A Non-Partisan Resource for Journalists

Practical and useful ways to improve news reporting about gun violence

A recent conference in Philadelphia had a singular goal to help journalists find more effective ways to report on gun violence.  This is a summary of what they learned. 

The Neiman Report list of 10 useful takeaways included:

  • If you’re going to try to use social media to connect with people, think carefully about what you’re asking for and how you’re asking. Akoto Ofori-Atta, managing editor of The Trace, a nonprofit news organization covering the gun violence crisis in the U.S., wished she’d thought through more carefully a callout to people who’ve survived being struck by a bullet. Saying “tell us your story” or “we want to find…” assumes that people who don’t know you will want to talk about issues as personal as health care, finances, and facing death, she said.
  • Watch your language. Words like “urban” attached to violence, “gritty” for a neighborhood, “gang-related” (when it’s not clear) are often loaded, even “dog whistles.” Call a neighborhood a “war zone” and you’re negating the reality that this is a place where people live, work, raise children and experience joy. Language that casually criminalizes the victim is common in shooting stories. Again, it’s too easy to turn the narrative over to law enforcement. Meanwhile, when it’s a cop who has fired the gun, journalists too often euphemize by calling it an “officer-involved shooting”—blurring the facts of the incident.
  • Examine your reporting priorities and what gets the most attention in time and story play. “There’s a hierarchy of death that we perpetuate in the media,” Green said. That’s how the shooting of a 10-year-old gets huge attention while that of an older person might get barely a mention, or none at all. Same goes for journalists’ approach to mass shootings. While the single-event shooting with multiple deaths in a school gets wall-to-wall cable news coverage and draws national media attention, Philadelphia—and other cities—see startling numbers of clustered shootings in which four or more firearm-injured patients are brought to a single hospital within 15 minutes of each other. Beard, the trauma surgeon, co-authored a study on these neighborhood mass shootings and found that Philadelphia had one about every three months. Yet news reports did not reflect this grim reality or the impact and stresses it puts on neighborhoods and trauma units.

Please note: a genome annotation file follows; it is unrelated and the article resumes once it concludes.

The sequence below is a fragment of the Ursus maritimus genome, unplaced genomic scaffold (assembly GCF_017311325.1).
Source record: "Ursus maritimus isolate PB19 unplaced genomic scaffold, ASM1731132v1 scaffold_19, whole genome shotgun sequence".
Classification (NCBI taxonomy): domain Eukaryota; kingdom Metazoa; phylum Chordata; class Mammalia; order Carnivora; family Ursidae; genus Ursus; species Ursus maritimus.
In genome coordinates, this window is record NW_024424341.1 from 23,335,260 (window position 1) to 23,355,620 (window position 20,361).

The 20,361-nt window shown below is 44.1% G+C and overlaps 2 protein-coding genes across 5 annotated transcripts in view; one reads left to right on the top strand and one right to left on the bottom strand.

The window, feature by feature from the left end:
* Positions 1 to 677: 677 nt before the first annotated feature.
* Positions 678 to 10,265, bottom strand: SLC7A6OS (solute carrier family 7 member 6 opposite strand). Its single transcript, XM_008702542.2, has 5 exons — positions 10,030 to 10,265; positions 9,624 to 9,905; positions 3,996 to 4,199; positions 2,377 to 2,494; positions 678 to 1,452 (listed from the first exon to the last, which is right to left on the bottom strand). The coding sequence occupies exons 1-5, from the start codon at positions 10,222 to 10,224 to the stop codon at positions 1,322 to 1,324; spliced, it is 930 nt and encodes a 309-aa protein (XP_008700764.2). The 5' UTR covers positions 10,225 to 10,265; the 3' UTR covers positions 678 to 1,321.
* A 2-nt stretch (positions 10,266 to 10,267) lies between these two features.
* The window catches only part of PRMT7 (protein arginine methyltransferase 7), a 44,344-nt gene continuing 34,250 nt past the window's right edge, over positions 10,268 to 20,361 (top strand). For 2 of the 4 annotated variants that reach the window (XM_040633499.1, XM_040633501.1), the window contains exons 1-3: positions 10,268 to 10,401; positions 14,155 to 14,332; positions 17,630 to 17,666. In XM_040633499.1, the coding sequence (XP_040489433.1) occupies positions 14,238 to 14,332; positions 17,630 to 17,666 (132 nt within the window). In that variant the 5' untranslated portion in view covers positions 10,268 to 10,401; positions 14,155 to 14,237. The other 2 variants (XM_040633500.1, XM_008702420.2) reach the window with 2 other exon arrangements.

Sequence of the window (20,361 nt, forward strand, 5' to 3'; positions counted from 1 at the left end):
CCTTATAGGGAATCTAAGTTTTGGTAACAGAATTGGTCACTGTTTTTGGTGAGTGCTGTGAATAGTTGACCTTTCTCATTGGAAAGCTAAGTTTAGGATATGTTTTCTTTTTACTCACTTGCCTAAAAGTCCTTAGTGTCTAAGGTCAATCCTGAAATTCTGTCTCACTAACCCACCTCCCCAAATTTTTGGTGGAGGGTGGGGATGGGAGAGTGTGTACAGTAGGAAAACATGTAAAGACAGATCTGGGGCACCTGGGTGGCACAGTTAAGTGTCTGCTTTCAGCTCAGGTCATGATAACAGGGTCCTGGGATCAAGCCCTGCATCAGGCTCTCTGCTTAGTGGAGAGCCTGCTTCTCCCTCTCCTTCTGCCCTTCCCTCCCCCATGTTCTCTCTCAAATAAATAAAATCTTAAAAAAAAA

• Look for stories about how people take action. People rearrange their lives around everyday gun violence and chronic trauma, Green, the Miami reporter, noted. A story about the landlord who won’t retrofit the house for a gunshot victim’s wheelchair highlights a problem, as does a story about how people on Medicaid who need mental health treatment have to wait months. “Somehow, we don’t elevate, amplify and point out the holes” for shooting survivors, she said. Whose community we see humanity in through our stories can influence how resources are allocated. In other words, pay attention to your attention. But look for the positive. Guardian reporter Abené Clayton, who is based in Oakland, California, says the dominant narrative is one that suggests helplessness and complacency—that people are doing nothing. Clayton wrote a story about a woman who held active shooter drills for kids in her apartment in Richmond, California, which had frequent street shootings. “It just shows that people are doing something in the communities where these things are happening,” she said. “They’re not lazy, helpless, and complacent.”
  • Do more stories about survivors. Ninety percent of people who are shot survive. But stories about them and what survival entails—what it looks like—are relatively rare.

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